Helping The Dead

Member Content Rating: 
Your rating: None Average: 5 (8 votes)

At the beginning of my interest in paranormal investigation I did a lot of reading. I perused many periodicals, magazines and books and spent many hours at university and local libraries. One of the stories that always fascinated me was that of Margo Williams. She was an extraordinary woman who used her psychic abilities in the release of earth-bound spirits and is said to have helped in the release of thousands of lost ‘ghosts’ on the Isle of Wight, England. On occasion, artifacts that belonged to the earth-bound in their previous lives were found.  The following are some of Margo’s adventures from notes from my collected files.

Margo had been psychic since childhood but her abilities seemed to kick in later in life. On occasion she could see spirits but she always heard them even if she could not see them. She is considered one of the world’s most powerful psychics and was often called by homeowners, businesses and also the Government to help remove presences that were often troublesome. She never went anywhere without pencil and paper.

It all started in 1976 when Margo who was busy in her kitchen, heard a woman’s voice say, “My name is Jane.” There was no one else in the house but Margo suddenly had an overwhelming urge to pick up a pencil and start writing down what the transient voice was saying. At first little sense could be made of the messages but ‘Jane’ kept visiting – over 70 times further relaying more and more information which was later validated in existing historic records. Eventually Jane was joined by other beings from all walks of life some of who could be tracked back as far as AD 1500.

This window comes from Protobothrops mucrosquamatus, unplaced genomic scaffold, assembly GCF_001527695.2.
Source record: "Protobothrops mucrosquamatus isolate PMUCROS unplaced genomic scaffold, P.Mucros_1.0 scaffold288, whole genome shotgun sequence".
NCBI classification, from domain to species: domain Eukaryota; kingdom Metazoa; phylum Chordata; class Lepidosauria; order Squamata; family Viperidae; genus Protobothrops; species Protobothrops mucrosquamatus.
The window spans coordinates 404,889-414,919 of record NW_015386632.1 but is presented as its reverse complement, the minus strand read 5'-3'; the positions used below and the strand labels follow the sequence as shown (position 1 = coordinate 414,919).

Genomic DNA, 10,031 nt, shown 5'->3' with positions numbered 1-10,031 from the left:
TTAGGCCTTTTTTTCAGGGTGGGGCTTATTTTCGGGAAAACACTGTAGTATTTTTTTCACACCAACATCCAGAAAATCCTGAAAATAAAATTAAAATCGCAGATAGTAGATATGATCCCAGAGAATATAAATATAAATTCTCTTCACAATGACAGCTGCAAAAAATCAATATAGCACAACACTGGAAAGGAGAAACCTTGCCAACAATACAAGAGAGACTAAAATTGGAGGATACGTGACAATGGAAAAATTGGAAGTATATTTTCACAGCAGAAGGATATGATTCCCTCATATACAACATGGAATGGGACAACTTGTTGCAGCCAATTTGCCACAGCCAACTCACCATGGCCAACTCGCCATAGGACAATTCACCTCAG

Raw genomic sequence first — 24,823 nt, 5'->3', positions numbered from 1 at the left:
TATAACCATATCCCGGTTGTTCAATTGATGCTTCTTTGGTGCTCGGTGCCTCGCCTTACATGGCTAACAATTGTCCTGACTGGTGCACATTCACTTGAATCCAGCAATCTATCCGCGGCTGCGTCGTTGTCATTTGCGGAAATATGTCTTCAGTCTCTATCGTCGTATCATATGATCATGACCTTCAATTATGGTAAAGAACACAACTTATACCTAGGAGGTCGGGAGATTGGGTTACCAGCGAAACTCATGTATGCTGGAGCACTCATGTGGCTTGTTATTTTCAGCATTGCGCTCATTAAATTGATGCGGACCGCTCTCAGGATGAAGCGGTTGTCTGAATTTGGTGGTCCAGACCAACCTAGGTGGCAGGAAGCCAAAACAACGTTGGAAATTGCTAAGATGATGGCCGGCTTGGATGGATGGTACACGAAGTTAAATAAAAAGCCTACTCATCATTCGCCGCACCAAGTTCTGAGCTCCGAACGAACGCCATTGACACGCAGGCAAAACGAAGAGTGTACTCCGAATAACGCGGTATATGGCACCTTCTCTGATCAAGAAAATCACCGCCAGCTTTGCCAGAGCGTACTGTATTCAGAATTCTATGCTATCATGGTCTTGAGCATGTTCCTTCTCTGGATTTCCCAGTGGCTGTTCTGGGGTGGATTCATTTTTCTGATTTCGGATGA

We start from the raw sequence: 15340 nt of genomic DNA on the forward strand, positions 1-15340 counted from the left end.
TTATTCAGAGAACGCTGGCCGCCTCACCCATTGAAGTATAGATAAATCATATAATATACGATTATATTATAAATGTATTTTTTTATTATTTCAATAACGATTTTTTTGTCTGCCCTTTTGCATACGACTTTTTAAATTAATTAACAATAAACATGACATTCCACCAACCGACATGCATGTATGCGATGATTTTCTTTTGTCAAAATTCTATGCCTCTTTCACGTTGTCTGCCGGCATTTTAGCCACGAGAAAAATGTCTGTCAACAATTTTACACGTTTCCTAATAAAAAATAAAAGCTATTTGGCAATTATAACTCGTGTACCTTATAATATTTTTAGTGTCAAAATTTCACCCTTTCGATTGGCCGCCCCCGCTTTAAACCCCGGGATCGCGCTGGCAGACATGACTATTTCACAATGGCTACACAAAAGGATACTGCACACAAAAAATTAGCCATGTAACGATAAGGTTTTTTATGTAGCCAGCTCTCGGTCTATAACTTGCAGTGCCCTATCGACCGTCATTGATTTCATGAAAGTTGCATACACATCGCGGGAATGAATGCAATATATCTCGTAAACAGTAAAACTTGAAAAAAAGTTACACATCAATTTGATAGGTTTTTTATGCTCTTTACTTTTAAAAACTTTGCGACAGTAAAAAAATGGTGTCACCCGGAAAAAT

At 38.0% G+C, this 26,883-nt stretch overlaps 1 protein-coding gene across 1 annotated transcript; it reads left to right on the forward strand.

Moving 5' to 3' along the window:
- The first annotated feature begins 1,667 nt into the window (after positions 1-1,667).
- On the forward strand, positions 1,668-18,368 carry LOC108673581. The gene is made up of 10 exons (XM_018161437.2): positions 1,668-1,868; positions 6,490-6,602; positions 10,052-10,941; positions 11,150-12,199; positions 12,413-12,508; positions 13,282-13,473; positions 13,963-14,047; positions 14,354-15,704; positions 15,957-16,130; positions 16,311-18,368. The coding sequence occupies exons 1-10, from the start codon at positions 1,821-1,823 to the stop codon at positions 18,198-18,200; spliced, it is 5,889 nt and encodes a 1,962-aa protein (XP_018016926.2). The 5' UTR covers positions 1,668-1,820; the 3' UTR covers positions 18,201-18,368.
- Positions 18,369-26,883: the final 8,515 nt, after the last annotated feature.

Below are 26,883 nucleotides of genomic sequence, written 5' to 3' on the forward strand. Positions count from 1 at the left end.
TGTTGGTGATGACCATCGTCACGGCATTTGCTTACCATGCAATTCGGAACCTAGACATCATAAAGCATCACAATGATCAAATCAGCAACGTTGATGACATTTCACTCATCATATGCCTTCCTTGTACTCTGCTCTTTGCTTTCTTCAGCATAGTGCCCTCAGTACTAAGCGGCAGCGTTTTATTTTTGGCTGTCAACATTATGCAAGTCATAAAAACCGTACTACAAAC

In 1978, Margo and her husband Wally upon request of a friend Jenny Gibbons decided to visit Alppuldurcombe House, a ruin in Wroxall on the Isle of Wight. Appuldurcombe House has a long history. It began as a priory in 1100. It became a convent, then the Elizabethan home of the Leigh family. The large Tudor mansion was bequeathed in 1690 to Sir Robert Worsley, 3rd Baronet. The present house was begun in 1702. Sir Robert never saw the house fully completed. He died on 29 July 1747. The house was greatly extended in the 1770s by his great nephew Sir Richard Worsley, 7th Baronet of Appuldurcombe.

In a previous visit, Gibbons had felt uneasy at the site and wanted Margo to see if she could pick anything up. Margo with pad in hand began hearing a voice almost immediately.

The voice lamented that she was looking for ‘Richard’ who had wooed, her a mere dairymaid and deflowered by a clump of trees. She gave birth to his child who she named Thomas but Richard seemed to care not and tried to satisfy her by giving her money. The woman claimed her name was Mary Targett and that she would never leave the house until she found Richard.